The World Bank & Korea: Lasting Development Partners

The following story was originally published on 'Up Front' (WB Intranet News) 

Korea updated

Sixty years ago, the Republic of Korea launched its first 5-year economic development plan. Korea's development plans became the blueprint to lift millions of Koreans out of poverty. Today, Korea is a high-income country and the tenth largest economy in the world.

The World Bank was there from the beginning. IDA's first lending to Korea in 1962 was $14 million for national railways.  More projects followed on infrastructure, schools and agriculture. Within a decade, Korea had graduated from IDA, and only five years after that it became a financial contributor to IDA.

World Bank Managing Director of Operations Anna Bjerde, World Bank Vice President for East Asia and Pacific Manuela V. Ferro and Riccardo Puliti, IFC's Regional Vice President for Asia and the Pacific were in Seoul in May to celebrate the anniversaries of Korea's economic development plans and the World Bank office in Korea. Celebrating these events back-to-back mirrors the strong partnership between Korea and the Bank through Korea's development process.

"Korea has experienced an incredible journey of development in a relatively short period of time," Anna Bjerde said. "Korea has not only made enormous economic strides to improve the lives of all Koreans, but it has stepped up with development financing and knowledge to help people in many developing countries."

As an IBRD country, Korea made increasingly complex demands of the World Bank, asking for our support on industrial development, skills and education, and research and development. By the mid-1990s, Korea had also graduated from the IBRD and repaid its outstanding loans.

Korea 5

Photo: On May 17, 1971, the World Bank made a loan to the Korean Development Corporation in the amount of $30 million to help sustain the rapid growth of the Korean industry. Established in 1967 with the support of the World Bank and its affiliate, the International Finance Corporation (IFC), KDFC's principal objective is to promote the expansion of private productive enterprise in Korea, mainly by helping to meet the strong demand for medium-term and long-term finance. Among those present at the signing of the loan documents were seated, from left to right: Dr. Reignson Chen, Executive Director of World Bank for Korea; His Excellency Dong Jo Kim, Ambassador of Korea to the United States; Mr. J. Burke Knapp, Vice President of World Bank; and Mr. Ho Eul Whang, Minister, Embassy of Korea. Standing: Mr. Byong H. Shin, Alternate Executive Director of World Bank for Korea; and Mr. Y. L. Chang, Member of the Board of Directors of KDFC. (Credit / World Bank)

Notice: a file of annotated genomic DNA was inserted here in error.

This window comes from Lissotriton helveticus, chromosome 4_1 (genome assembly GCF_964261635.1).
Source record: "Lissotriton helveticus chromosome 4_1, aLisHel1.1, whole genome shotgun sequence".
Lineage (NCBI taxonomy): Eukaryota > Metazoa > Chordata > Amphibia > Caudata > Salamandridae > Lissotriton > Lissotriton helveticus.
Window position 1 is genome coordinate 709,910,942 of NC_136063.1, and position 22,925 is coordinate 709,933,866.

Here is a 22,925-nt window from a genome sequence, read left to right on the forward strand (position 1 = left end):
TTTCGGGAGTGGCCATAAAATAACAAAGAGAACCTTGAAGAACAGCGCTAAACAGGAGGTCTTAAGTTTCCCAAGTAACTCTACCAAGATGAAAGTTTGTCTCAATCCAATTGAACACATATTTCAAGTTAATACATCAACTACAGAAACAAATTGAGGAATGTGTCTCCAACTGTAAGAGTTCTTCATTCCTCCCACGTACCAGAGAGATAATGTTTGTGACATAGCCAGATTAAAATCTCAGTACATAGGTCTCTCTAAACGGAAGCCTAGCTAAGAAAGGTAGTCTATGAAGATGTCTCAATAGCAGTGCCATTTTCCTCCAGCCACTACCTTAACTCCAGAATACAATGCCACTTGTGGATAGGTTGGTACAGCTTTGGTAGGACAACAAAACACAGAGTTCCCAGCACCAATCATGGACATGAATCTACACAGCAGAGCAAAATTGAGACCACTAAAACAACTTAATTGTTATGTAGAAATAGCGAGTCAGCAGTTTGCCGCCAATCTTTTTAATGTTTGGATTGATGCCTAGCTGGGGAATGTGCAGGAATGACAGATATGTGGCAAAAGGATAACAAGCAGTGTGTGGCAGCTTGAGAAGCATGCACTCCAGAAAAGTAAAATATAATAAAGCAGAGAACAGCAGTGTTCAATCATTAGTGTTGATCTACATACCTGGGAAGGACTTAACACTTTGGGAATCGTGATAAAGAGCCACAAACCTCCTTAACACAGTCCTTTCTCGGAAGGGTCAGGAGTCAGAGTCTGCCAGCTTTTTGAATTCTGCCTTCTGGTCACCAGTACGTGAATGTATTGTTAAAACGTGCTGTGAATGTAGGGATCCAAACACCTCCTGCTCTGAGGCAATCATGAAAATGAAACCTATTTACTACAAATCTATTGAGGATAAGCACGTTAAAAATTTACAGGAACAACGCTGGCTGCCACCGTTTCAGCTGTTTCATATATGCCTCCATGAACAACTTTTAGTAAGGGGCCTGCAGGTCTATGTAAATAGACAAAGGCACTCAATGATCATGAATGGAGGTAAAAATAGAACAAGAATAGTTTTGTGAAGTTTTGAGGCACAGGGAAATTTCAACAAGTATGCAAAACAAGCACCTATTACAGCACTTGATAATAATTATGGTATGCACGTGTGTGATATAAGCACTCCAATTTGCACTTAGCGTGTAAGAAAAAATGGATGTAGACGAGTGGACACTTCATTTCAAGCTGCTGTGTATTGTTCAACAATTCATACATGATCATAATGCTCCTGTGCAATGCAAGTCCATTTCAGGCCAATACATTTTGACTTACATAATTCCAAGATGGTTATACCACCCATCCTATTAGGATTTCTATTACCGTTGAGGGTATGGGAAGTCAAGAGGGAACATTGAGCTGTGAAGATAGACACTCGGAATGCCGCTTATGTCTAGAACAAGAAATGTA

But perhaps Korea's success is simpler and more profound. Its success comes from a willingness to make decisions—decisions to invest in people, in infrastructure, and in public services—and to review the impact of those decisions, adjusting course if necessary.

Korea 2

Photo: (left) Archive image of farmer plow uncultivated land for future rice crops in this tideland area—Nam Yang area, Korea. (Credit: World Bank/Keum Yong Choi). (right) Korean farmer rides riding type power driven rice transplanter to seedling the green young rice onto the rice paddy field in Goseong city, South Korea. (Credit: The Mariner 4291 / Shutterstock)

Because of the speed with which Korea grew, many of the people who were making those decisions are still around today.  They can tell us why they did things the way they did; what were their successes and failures. This demystifies the development process. It is a powerful example for countries that face development challenges today that progress is within their reach too.

Ten years ago, Korea supported the World Bank to set up an office in Incheon, just outside Seoul. Our staff there work with current and former Korean officials, academics and business people to make their practical development experience available to decision makers in other countries.

Korea really has traveled the full gamut of development, from 60 percent of the population living in extreme poverty in 1955, to a high-income country today.  It is an influential and growing supporter of IDA, and of other World Bank financing mechanisms. But, most importantly, it is a deep and generous source of practical development knowledge for the rest of the world.